A posthegemonic institutionality for post-hegemonic times seeks the thinking of another relation with the political that is not reducible to the principle of a hegemonic phantasm as the oblivion of its own excess to equivalence. But perhaps more importantly here is how to think a posthegemonic institutional form that that would break away from the indeterminate concrescence of law as always already short-handed for internal exceptionality in order to redirect and put in motion the temporality of development. Thus, a posthegemonic institutionality will thrive to move beyond a notion of interruption or an insurrectionary moment dispensed in the phantasm of hegemony.

How can we imagine a form of life instituted not only in its irreducibility to the movement of vital ‘rhythm’, but in the arrival of the day after, when the last lights have gone off, after everyone has returned home, and mobilization gives way to demobilization? In his book on the Spartacist uprising, Furio Jesi says that the ‘decisive day of freedom’ is that which takes place the day after tomorrow, in which the time of living is not exhausted in life or death (Jesi 134). The crucial distinction here is a temporal one: living against life or death.

To institutionalize not life in the frame of biopolitics or communitarism, constituent power as passage to constituted power, but a destituent time of the living. The day after tomorrow is posthegemonic demobilization as distance from political ontology and its conversion into metapolitical community. Only by institutionalizing the temporality of an improper singularity could something like an inequivalent and ungraspable form of democracy and radical freedom could be conceived as the new truth in and beyond politics.


Ackerman, Bruce. The Decline and Fall of the American Republic. Boston: Harvard University Press, 2010.

Beverley, John. Latinamericanism after 9/11. Durham: Duke University Press, 2011.

Cameron, Maxwell & Herschberg, Eric. Latin America’s Left Turns: Politics, Policies, and Trajectories of Change. Boulder: Reinner Publishers, 2010.

Gago Verónica & Sztulwark Diego. “The Temporality of Social Struggle at the End of the “Progressive” Cycle” in Latin America”. SAQ, 115:3, July 2016.

Kraniauskas, John. “Universalizing the ayllu”. Radical Philosophy, 192, July-August, 2015.

Moreiras, Alberto. Marranismo e inscripción. Madrid: Escolar & Mayo, 2016.

Muñoz Gerardo (ed.). “The End of the Latin American Progressive Cycle” (dossier). Alternautas (3.1, July 2016).

Salazar Lohman, Huascar. “Se Han adueñado del proceso de lucha”: horizonte comunitario-populares en tensión y la reconstitución de la dominación en la Bolivia del MAS. La Paz: autodeterminación, 2015.

Schürmann, Reiner. Broken Hegemonies. Bloomington: Indiana University Press, 2003.

Villacañas, José Luis. Populismo. Madrid: La Huerta Grande, 2015.

Williams, Gareth. “Los límites de la hegemonía”. Poshegemonía: el final de un paradigma de la filosofía política en América Latina (Castro Orellana, ed.). Madrid: Biblioteca Nueva, 2015.

Open Letter on Freedom of Expression in the Academic Field//Carta abierta sobre la libertad de expresión en el campo académico.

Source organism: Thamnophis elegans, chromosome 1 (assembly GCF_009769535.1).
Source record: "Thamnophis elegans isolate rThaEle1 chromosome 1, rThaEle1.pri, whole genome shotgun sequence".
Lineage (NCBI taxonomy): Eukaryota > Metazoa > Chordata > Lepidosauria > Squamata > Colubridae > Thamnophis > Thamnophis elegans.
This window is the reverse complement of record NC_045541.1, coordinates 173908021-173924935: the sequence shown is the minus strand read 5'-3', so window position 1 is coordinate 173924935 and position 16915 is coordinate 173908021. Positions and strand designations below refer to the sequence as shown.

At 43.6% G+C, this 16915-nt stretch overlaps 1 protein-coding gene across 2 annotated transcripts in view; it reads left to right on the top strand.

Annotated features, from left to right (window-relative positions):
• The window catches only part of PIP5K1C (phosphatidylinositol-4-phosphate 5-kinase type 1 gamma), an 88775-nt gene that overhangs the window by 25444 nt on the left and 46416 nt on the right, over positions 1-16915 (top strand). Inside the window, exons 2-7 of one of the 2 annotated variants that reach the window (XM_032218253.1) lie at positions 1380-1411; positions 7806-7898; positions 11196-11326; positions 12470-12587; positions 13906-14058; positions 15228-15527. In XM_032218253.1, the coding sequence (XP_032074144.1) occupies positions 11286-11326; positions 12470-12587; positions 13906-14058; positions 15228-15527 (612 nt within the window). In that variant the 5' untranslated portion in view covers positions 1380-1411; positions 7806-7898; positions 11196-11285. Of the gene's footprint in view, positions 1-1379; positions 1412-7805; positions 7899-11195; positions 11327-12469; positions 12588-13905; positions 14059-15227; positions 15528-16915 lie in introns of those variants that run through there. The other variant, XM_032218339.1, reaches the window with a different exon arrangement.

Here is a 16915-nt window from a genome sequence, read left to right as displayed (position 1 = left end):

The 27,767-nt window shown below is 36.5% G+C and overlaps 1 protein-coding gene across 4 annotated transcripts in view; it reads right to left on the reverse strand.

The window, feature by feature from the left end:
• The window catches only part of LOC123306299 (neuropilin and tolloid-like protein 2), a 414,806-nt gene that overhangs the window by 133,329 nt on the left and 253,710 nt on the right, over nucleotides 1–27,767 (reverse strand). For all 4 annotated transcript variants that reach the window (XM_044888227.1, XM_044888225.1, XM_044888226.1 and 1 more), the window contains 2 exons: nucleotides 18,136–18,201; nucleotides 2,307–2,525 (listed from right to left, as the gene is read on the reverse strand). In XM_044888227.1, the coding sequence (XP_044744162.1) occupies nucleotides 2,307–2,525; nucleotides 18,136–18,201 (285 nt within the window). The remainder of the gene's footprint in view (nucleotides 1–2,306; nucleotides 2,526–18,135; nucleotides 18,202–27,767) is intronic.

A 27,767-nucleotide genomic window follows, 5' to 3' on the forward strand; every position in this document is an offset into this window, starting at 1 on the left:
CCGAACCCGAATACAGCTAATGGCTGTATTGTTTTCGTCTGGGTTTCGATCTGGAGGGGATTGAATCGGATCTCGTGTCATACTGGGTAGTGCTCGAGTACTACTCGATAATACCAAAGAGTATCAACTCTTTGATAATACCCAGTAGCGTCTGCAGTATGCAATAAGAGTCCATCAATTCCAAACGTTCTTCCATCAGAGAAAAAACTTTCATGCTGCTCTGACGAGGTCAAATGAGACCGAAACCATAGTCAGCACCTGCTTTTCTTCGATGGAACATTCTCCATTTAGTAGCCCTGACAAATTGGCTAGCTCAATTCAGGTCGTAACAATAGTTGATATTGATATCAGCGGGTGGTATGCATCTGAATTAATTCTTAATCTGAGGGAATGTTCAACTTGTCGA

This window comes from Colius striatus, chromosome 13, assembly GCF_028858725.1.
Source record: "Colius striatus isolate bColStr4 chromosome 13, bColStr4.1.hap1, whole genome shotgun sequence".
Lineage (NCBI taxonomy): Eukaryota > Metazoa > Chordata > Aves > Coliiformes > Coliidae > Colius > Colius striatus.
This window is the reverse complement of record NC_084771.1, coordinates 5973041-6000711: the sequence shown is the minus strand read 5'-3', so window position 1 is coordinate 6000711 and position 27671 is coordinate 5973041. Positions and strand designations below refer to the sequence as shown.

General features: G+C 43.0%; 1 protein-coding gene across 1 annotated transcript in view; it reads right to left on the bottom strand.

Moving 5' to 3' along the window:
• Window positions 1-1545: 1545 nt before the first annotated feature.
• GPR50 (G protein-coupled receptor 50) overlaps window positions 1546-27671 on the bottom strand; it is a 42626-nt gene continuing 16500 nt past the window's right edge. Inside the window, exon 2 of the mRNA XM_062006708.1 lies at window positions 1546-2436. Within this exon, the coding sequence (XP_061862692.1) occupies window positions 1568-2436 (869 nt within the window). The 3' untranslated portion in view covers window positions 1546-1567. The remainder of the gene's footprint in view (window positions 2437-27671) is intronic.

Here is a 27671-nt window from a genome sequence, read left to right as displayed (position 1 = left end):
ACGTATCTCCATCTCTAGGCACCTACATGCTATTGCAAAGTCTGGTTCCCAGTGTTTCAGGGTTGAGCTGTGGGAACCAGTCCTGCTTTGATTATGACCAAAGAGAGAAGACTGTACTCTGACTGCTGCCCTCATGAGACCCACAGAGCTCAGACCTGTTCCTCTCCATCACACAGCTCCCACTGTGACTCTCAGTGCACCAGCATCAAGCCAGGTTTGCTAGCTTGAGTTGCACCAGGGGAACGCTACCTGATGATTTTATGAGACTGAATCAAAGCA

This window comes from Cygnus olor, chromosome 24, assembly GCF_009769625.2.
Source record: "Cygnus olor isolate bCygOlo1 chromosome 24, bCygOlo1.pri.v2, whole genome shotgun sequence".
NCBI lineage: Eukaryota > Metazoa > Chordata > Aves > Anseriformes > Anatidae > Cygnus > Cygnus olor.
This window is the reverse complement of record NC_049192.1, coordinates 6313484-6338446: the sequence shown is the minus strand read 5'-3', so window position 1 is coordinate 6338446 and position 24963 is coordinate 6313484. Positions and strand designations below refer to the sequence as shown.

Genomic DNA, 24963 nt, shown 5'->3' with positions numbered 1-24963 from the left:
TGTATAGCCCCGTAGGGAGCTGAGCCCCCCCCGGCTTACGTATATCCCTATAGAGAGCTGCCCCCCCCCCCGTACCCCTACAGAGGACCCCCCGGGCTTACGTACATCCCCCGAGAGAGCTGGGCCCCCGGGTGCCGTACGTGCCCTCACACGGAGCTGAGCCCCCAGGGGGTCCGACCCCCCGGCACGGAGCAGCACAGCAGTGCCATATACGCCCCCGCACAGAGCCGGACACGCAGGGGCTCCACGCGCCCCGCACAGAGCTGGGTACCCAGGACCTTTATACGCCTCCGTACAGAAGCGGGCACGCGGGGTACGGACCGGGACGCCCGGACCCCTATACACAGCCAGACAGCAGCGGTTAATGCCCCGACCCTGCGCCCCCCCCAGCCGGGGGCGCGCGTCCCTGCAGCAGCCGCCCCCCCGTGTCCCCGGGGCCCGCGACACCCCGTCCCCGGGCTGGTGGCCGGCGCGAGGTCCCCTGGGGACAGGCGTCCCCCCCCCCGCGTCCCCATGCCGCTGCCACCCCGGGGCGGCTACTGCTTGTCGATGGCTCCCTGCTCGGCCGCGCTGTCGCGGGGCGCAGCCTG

thRecent egregious instances of unprofessional behavior that must remain unexplicit for the sake of third parties motivate this open letter. The signatories wish to reject exclusionary practices—happening with increasing frequency–against scholars interested in the theoretical field of infrapolitics, many of them affiliated to departments of Spanish and Latin American Studies in US universities. Ranging from denying researchers the right to share their work with interested colleagues (blocking invitations, blocking participation in professional conferences), through passive and active censorship of research agendas, to active discrimination in the job market, these practices are most often exerted upon graduate students and junior faculty–the most vulnerable members in our profession. Those of us who are old enough to remember previous moments in the life of the field, for instance, early days of deconstruction, or subaltern studies, or feminism, or queer studies, are also experienced enough to know that the damage that this kind of attitude does to intellectual practice in general is insidious. Freedom of expression is threatened at its core by the setting of limits of discourse one must not transgress. The consequence of such behavior is far from only affecting specifically marked scholars every now and then. More importantly, it has internal institutional effects as it produces and performs ideological subordination that should be abhorrent to common university folk in the name of plain decency and the dignity of thought. And, not least, it hurts careers, or keeps them from taking off without compliance. To be sure, no one is obliged to invite anyone at all to engage in a conversation, but there is a line that should not be crossed, and that is the line of the explicit ban of trends of thought from certain institutional spaces because they are deemed dangerous to a professional discourse that must apparently be policed by privileged self-appointed guardians. We are calling for basic respect for diversity and freedom of thought, and we are denouncing the sinister effects of intellectual repression. In the middle of a political transition whose bearing upon university life is to be feared, at a time in which lists of inconvenient professors are being prepared by the radical right, those of us signing this letter wish to express our rejection of craven institutional censorship based on what to us is only hatred of experimentation and innovation in thought. We welcome disagreement and critical engagement, not the imposition of ideological compliance. By their very nature, these events tend to happen in relative secrecy and impunity, and publicly explicit resistance to the undermining of freedom of expression in our general field of Spanish and Latin American Studies is perhaps rare. We fear this letter will not be enough, but we are prepared to continue in our efforts.